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By Elad Haber

Two shots in the morning. Bang bang.

I keep the caffe pen by my bed. I reach for its slim silver form and press its mouth against the confluence of veins below my left wrist. My eyes flash wide, instant awake.

There’s a girl in the sheets behind me. She stirs, but doesn’t wake. I forgot her name or never bothered to learn it.

I insert another small cartridge into the pen. I’m already awake, but the extra boost helps. It’s not like I slept.

There’s a hydraulic hiss when the pen makes contact with skin. A bit of a roasted aroma, hints of toasted walnuts. I bolt out of bed.

Hard to believe people used to drink this stuff. Who has time for that?


When I’m caffed, I can fly.

Cities have grown taller than ever. No place to go but up, as they say. Buildings on top of buildings: vertical urban expansion. Elevators are slow and prone to malfunction so a group of geniuses designed an urban tethering system, incorporated in a dozen big cities worldwide.

I step out onto the chilly shared balcony at the midpoint of my building. There’s a few other people waiting around, staring at the digital projections only they can see. There’s a family near one of the glass railings. Two kids, a boy and girl, dressed as if going to a wedding in suits and dresses and fresh haircuts. The boy is sobbing while the parents are arguing.

I press the button at the center of my belt and it starts to glow green. The color is pulsing, a “waiting” phase. It’s all computerized, of course, with a central brain coordinating travel. Nearby, the system picks up a smartly dressed woman in a navy suit and heels. She lifts off the ground as if she was a marionette and then she ascends. Her legs flail a bit, but her posture remains calm, as if the invisible hand of a virtual god was nothing worth discussing.

My apartment is already high up off the distant ground, but my office is even higher. On a clear day, you can see the massive form of the ISS2 from my window. When I started looking for a job, I focused on the firms with the best real estate. Maybe that was superficial, but my dad always used to say, “Aim high, buddy. Don’t settle for middle tier. Top floor, buddy, that’s where you belong.”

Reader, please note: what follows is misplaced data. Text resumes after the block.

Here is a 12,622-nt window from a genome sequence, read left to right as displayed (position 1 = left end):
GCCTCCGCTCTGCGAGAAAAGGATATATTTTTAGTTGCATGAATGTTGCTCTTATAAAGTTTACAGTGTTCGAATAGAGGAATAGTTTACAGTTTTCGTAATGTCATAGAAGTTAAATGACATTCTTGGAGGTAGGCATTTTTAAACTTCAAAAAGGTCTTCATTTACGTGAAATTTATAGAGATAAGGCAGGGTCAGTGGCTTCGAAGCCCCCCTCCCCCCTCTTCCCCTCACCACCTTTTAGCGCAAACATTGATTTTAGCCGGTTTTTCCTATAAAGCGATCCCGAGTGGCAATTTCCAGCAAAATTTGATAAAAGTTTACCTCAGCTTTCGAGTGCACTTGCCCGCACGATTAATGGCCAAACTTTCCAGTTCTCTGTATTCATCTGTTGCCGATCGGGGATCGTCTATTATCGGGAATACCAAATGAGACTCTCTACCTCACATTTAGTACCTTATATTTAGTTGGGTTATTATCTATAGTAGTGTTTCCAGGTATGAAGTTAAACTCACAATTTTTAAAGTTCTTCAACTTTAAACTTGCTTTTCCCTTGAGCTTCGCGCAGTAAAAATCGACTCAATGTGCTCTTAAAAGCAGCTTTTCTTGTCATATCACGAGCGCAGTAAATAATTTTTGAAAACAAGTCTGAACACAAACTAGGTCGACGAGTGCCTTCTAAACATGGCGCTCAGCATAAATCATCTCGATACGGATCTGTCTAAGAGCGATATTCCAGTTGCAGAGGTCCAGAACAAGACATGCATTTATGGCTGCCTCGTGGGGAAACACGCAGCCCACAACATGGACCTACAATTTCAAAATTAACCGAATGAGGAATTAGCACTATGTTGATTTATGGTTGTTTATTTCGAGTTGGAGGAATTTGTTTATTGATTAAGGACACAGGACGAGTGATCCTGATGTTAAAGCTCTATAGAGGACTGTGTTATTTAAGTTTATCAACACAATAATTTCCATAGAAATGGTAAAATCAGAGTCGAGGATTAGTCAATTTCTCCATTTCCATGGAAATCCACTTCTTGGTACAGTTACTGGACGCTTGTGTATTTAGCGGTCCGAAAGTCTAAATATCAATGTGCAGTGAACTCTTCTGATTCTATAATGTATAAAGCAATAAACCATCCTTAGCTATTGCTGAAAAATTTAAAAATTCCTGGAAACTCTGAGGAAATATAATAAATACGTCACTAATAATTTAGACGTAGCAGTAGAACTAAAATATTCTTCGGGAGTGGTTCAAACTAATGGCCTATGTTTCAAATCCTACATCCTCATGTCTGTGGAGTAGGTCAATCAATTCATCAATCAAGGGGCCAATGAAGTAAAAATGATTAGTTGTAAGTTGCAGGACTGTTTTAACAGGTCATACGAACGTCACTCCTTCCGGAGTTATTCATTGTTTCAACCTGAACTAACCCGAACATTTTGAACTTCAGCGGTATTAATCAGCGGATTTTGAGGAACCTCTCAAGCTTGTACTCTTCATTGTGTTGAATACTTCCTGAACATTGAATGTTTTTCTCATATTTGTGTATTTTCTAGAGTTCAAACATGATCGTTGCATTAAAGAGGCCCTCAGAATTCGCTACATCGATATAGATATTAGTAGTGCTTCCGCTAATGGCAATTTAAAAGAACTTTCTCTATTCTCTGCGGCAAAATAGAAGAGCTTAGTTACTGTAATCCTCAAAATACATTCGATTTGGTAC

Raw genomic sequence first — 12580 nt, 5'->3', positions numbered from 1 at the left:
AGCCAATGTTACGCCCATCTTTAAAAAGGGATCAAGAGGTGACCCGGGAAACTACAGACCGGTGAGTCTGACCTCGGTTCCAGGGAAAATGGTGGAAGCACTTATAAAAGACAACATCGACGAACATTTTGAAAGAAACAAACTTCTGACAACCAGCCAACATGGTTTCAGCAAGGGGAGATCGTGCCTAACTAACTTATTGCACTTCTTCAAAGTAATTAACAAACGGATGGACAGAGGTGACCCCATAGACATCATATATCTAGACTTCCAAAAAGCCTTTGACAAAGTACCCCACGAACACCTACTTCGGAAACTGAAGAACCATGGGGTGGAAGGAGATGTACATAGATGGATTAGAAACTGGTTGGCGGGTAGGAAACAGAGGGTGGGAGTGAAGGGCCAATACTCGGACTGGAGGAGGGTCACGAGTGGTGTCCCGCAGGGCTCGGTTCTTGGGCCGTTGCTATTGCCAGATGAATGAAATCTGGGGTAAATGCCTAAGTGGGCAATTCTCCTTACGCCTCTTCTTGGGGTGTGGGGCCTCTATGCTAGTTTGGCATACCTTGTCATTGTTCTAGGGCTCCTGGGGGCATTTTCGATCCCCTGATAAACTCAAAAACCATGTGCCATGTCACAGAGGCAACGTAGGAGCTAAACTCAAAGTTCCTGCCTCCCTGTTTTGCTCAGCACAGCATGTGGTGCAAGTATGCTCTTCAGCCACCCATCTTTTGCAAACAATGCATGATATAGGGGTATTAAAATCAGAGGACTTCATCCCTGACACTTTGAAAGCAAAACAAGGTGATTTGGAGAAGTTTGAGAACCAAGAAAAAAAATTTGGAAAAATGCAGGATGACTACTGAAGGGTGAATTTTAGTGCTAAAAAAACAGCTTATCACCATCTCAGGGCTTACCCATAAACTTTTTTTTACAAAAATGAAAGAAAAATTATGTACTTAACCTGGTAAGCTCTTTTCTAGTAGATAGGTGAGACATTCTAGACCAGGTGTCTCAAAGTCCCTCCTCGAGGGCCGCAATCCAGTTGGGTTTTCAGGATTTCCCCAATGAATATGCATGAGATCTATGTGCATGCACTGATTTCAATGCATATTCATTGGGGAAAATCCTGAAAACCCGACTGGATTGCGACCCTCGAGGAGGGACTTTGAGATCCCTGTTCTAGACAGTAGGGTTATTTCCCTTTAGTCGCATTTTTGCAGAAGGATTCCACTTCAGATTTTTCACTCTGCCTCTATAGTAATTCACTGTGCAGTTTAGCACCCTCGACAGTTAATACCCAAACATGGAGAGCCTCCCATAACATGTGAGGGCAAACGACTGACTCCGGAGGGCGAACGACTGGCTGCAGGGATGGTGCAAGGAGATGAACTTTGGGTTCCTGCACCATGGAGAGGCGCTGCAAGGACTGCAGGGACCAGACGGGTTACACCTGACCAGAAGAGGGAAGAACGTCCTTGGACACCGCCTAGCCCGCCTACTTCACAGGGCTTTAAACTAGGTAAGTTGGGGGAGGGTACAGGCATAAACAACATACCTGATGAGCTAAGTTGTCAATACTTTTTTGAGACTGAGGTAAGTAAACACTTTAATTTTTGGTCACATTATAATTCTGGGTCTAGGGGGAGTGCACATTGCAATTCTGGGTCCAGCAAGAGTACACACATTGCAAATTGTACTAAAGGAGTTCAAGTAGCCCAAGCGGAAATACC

He always called me ‘buddy’ as if he wanted to be my friend, not my father. He was rarely home, off on business trips, but birthday gifts always arrived on time and age appropriate, as if pre-scheduled.

There’s a shout as the system picks up the family with the sobbing child. The boy is screaming. His sister laughs and the parents look worried.

My own belt starts to vibrate, indicating liftoff. It starts slow then picks up speed. My legs hover over the ground, my shoulders and back stretch, and then my body is roaring through the sky, the passing windows of the apartments a blur of sunbaked glass.

The commute is usually about eight minutes long. Just enough time to check my schedule on my handheld. I’m a consultant, brought in to save failing companies. My advice is usually the same: Cut your workforce in half, use the excess money to invest in the company, then prosper. Sometimes I recommend a seventy-five percent personnel cut. I never wanted to be a corporate bloodsucker like my dad, I wanted to be a superhero, but sometimes things just happen.

Suddenly my body trembles like I’m on one of those old underground trains – what were those called again? – and I can feel the dramatic force of the tether just stop. I am suddenly weightless.

I look down to check the belt. What’s supposed to be a calming blue during transit is a dark, dramatic, red.

In the rare event of a tether break, nets are designed to deploy from the buildings to create a kind of honeycombed spiderweb to catch falling passengers. They test it every once in a while, I’ve seen it. But that’s not happening.

The problem is I’m not falling. The force of the pull from the tether was so strong that despite the broken connection, I’m still climbing, floating up and up through the atmosphere.

And I’m not the only one.


People are starting to freak out. Both the kids are crying. We pass the familiar glass of my office suites. Up here, the air is thin. I notice the parents start to doze off.

I can see the nets start to deploy below us. They’re making their way up, but they’re too slow and we’re too high. We’re about to clear even the top most structures. If we could somehow change our trajectory back down, we would be okay. But how?

My head starts to match the sky, light and airless.

I fumble in my pants pocket for my caffe pen, already pre loaded for on the go. I jab it into my veins. My brain ignites and I have a plan.

I kick my legs as if I’m swimming and launch myself at the family. I reach for them and pull them down as hard as I can, reversing their trajectory. I manage to stop all four and then launch myself again this time towards the woman in the navy suit. She’s already passed out, floating weightless.

My path is off and I almost miss her, but manage to reach out and grab one of her legs. I barrel roll us and then let her go, floating peacefully down while I continue my unwilling ascent.

I push through the air and pull every other floating person down until it’s just me and the approaching darkness.

At least I got to be a superhero. Even for just a few minutes.


Elad Haber is a husband, father to an adorable little girl, and IT guy by day, fiction writer by night. He has 2023 publications in the following venues: Lightspeed Magazine, the Simultaneous Times Podcast, Underland Arcana, Microfiction Monday Magazine, Space and Time Magazine, and in the Shacklebound Books anthology, The Book of Drabbles. You can follow him on Twitter or on his website.


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